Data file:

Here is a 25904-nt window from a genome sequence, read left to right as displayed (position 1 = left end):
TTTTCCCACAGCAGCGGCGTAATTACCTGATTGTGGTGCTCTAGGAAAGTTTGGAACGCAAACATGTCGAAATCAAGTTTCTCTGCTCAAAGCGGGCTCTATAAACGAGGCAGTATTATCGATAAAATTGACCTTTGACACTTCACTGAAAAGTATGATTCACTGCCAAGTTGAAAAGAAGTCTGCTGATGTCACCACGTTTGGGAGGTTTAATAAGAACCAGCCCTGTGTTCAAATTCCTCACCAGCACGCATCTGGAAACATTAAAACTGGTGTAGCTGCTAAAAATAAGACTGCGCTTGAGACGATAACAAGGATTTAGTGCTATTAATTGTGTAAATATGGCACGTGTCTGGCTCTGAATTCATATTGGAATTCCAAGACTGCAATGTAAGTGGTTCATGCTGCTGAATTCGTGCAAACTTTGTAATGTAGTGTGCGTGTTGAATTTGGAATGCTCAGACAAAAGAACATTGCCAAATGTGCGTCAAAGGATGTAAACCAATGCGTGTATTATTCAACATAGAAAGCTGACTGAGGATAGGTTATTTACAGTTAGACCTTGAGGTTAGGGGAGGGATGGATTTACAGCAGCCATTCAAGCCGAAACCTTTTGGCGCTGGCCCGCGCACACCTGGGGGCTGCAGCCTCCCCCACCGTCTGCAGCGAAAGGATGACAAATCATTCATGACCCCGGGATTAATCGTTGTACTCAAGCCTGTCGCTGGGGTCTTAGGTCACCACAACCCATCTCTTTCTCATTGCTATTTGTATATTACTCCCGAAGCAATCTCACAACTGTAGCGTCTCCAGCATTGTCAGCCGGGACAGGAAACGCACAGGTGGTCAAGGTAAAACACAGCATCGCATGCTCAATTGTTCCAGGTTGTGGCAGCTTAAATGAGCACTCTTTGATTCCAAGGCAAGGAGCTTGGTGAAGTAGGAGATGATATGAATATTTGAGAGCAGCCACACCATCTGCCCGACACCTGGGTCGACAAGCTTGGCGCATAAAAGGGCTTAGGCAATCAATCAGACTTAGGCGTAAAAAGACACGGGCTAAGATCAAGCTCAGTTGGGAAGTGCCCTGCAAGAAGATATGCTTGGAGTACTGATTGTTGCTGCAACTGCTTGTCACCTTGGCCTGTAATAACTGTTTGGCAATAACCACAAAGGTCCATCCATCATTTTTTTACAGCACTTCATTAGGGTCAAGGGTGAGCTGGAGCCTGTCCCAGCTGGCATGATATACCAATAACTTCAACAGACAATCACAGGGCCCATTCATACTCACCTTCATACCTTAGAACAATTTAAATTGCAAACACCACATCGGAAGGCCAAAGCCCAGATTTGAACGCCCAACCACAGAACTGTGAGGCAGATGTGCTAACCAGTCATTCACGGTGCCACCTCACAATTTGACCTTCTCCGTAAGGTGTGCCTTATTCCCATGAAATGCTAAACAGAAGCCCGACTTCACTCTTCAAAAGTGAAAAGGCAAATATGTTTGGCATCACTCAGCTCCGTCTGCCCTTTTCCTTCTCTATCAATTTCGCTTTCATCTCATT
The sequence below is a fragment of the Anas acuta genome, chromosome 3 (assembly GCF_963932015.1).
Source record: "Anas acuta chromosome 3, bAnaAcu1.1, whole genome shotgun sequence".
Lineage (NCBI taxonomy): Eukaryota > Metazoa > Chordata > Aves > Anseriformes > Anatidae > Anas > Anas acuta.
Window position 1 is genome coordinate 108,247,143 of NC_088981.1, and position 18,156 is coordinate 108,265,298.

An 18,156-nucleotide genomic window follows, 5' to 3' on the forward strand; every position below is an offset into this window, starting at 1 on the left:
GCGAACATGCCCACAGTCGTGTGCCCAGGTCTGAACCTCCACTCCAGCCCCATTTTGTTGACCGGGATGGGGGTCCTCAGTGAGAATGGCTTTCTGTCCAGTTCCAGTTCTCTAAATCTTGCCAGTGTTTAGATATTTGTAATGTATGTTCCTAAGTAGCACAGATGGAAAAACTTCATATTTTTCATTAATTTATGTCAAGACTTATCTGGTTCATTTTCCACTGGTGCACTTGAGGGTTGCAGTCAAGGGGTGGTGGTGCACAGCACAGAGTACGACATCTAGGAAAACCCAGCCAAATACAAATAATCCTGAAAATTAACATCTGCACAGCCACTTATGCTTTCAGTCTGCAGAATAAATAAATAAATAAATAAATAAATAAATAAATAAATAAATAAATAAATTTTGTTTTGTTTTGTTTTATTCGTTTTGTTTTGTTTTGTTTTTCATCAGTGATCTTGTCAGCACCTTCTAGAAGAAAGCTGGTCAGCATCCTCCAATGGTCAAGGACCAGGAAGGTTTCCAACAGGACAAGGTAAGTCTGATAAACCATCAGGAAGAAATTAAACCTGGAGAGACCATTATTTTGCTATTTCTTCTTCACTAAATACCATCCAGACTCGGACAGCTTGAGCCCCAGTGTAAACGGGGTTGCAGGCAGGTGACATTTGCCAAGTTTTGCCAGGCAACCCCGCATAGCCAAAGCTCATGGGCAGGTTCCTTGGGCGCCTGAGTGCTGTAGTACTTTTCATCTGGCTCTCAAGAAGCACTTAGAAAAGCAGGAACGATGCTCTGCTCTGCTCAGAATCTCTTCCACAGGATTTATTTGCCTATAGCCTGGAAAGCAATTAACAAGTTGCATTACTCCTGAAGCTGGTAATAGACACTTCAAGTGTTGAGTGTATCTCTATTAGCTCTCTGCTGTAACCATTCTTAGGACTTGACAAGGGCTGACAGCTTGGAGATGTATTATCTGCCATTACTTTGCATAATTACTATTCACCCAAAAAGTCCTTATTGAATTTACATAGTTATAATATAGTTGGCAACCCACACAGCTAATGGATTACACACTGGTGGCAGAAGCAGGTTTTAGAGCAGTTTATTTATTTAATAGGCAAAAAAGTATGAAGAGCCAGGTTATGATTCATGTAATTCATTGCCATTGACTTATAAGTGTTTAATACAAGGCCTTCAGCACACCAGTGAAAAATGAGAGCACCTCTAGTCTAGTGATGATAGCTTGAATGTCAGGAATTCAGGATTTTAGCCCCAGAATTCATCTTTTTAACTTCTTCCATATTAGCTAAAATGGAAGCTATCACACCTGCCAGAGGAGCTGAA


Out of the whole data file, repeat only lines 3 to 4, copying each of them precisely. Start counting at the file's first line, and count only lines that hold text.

The sequence below is a fragment of the Anas acuta genome, chromosome 3 (assembly GCF_963932015.1).
Source record: "Anas acuta chromosome 3, bAnaAcu1.1, whole genome shotgun sequence".